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Don’t Waste Another Naming Opportunity!

Have ever you looked at an artwork, and felt that the experience obtained from visuals alone, doesn’t move you as much as the title does? This post explores that the naming or concept of a piece of artwork can be just as important as the visuals.

Don’t waste another naming opportunity!

Don’t waste another naming opportunity!, you say? Although it’s been a busy start to the year, I managed to start and sell a couple of paintings. I dusted off my graphic design skills and finally got my ‘self designed’ business cards and stickers printed, which I am really pleased with.

So I thought I would build upon my first post and share my thoughts about naming work, be it literature, music or in my case art.

I am constantly thinking about new titles for my artworks, this might be prompted by feelings of tenderness, sadness or nostalgia. If I come up with a title myself, whether I overhear or read something that catches my eye, I tend to make a note of it.

What is a name?

In a profound and philosophical sense, I often stop to think why something or someone ends up with a certain name. From inanimate objects to joyful parents naming their newborn DNA output.

For me, the title of If Six Was Nine by The Jimi Hendrix Experience; off their second album Axis: Bold as Love (1967), sums this thought up.

Simply put a name is a term used for identification. Names can identify a class or category of things, or a single thing, either uniquely, or within a given context. The entity identified by a name is called its referent. A personal name identifies, not necessarily uniquely, a specific individual human.

Reasons for naming Art – Why did you name it that?


I’ve sometimes looked at an artwork, and felt that the experience obtained from visuals alone doesn’t move me as much as the title does. Whether, it is literature music or art, the naming, or concept of a piece can be just as important as the completed work.

Make a Statement

Although advertising uses psychological techniques in various ways, like appealing to your admiration of celebrities, or tactically through emotional appeal, convincing you that products can change your emotions or life. Or attempting to interest you in the exclusivity of owning a product or service directly from Ren Creative Works, for instance.

Equally, artwork can imply important thought-provoking messages, but with a purer soul, intent and purpose, or at least make you feel.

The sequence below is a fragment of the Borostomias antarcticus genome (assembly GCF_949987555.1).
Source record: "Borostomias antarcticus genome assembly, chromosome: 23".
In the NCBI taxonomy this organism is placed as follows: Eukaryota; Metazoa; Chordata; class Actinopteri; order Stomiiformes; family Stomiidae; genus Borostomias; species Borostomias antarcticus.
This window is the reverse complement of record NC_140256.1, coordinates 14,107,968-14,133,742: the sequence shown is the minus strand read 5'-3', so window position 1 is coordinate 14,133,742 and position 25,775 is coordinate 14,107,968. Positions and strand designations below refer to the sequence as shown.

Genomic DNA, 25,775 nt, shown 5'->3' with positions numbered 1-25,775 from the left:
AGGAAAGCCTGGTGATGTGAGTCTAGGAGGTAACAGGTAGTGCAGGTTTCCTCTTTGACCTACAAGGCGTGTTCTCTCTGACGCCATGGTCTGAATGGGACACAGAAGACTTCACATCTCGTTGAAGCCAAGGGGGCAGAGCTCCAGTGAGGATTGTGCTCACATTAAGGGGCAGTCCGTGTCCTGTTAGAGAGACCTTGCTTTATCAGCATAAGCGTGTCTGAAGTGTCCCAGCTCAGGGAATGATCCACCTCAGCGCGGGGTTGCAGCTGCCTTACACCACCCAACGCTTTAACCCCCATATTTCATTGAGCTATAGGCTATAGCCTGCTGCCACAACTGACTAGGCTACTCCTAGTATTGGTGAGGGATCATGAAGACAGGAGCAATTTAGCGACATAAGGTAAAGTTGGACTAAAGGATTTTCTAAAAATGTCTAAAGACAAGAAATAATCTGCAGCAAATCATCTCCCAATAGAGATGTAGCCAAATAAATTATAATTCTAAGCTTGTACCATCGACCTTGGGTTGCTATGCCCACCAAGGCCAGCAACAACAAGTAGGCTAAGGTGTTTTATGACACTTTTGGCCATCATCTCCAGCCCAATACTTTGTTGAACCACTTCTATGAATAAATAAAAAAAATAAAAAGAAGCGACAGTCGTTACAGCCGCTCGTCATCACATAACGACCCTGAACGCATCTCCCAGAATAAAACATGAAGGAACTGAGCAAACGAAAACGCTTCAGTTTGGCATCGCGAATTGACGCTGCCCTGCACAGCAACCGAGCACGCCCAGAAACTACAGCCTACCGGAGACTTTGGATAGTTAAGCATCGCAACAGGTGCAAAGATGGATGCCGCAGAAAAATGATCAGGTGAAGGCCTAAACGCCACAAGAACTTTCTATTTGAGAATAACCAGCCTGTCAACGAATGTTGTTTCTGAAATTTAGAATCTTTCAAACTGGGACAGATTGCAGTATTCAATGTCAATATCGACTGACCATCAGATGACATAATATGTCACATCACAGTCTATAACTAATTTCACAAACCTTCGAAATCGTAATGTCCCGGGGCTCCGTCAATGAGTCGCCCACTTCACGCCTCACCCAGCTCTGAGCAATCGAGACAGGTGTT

My online journey so far has taught me the importance of naming conventions, in the context of Search Engine Optimisation (SEO). Image Optimisation for SEO not only deals with reducing file sizes, but also naming. An image uploaded to the ‘Interweb’ as untitled.img is going to be quickly lost out there, anyway I have lots to learn in terms of best practices.

Naming Art 5 Tips

Here are five tips to help provide context for when you either view or come to name an artwork?

  • Factual: Maybe the artwork is a representation of a historical event, political/socio-economic commentary or documenting something purely because it is what it is.

  • Abstract: Intellectual, or perhaps just from the deep subconscious or mood of the Artist at a given time.

  • Numerical: Common with limited edition prints or a series of artworks. ‘A still life of ten [10] red roses’, or the binary version, ‘A bunch of zero’s [0’s] and one’s [1’s]’.

  • Mysterious: Enigmatic – difficult to interpret or understand or FFS why did you name it that?

  • Sentimental: Prompted by feelings of tenderness, sadness, or nostalgia. A reliance on feelings as a guide to truth, reliance on shallow, uncomplicated emotions at the expense of reason. (Ye soppy auld pup ya!)

As I discussed in my first blog, an artwork may aid to initiate conversation with either friends or strangers, or at the very least the name of an artwork might prompt you to think.

Avoid cliché, unless used for irony, but will the audience understand the irony?  For example: ‘A marriage counsellor files for divorce – No. 1’, perhaps…

Be appropriate to the scale and spirit of the piece, and avoid being pretentious by attempting to impress by affecting greater importance or merit than is actually possessed. 

Give your viewer information without stating the obvious. Make them think at least, and if the title is expansive then there is room for the viewer to have their own interpretation. Whatever you do, if you have to state the obvious to identify the piece try not to make it boring!

A shorter title is generally better. Unless, you’re from Llanfairpwllgwyngyllgogerychwyrndrobwllllantysiliogogogoch of course.

Let the art do the talking, and be receptive to the fact, that there is always the distinct possibility that apathetically, no-one cares what it’s called. Nevertheless, a title is a distinguishing name for a piece of art. What will yours be?

If Six Was Nine!

Maybe you have an idea in mind, that Ren Creative Works will be able to apply creative skill and imagination too. So pull the trigger on making a purchase today, and Don’t waste another naming opportunity!

I invite you to follow my blog and contact me with any comments, thoughts or suggestions.

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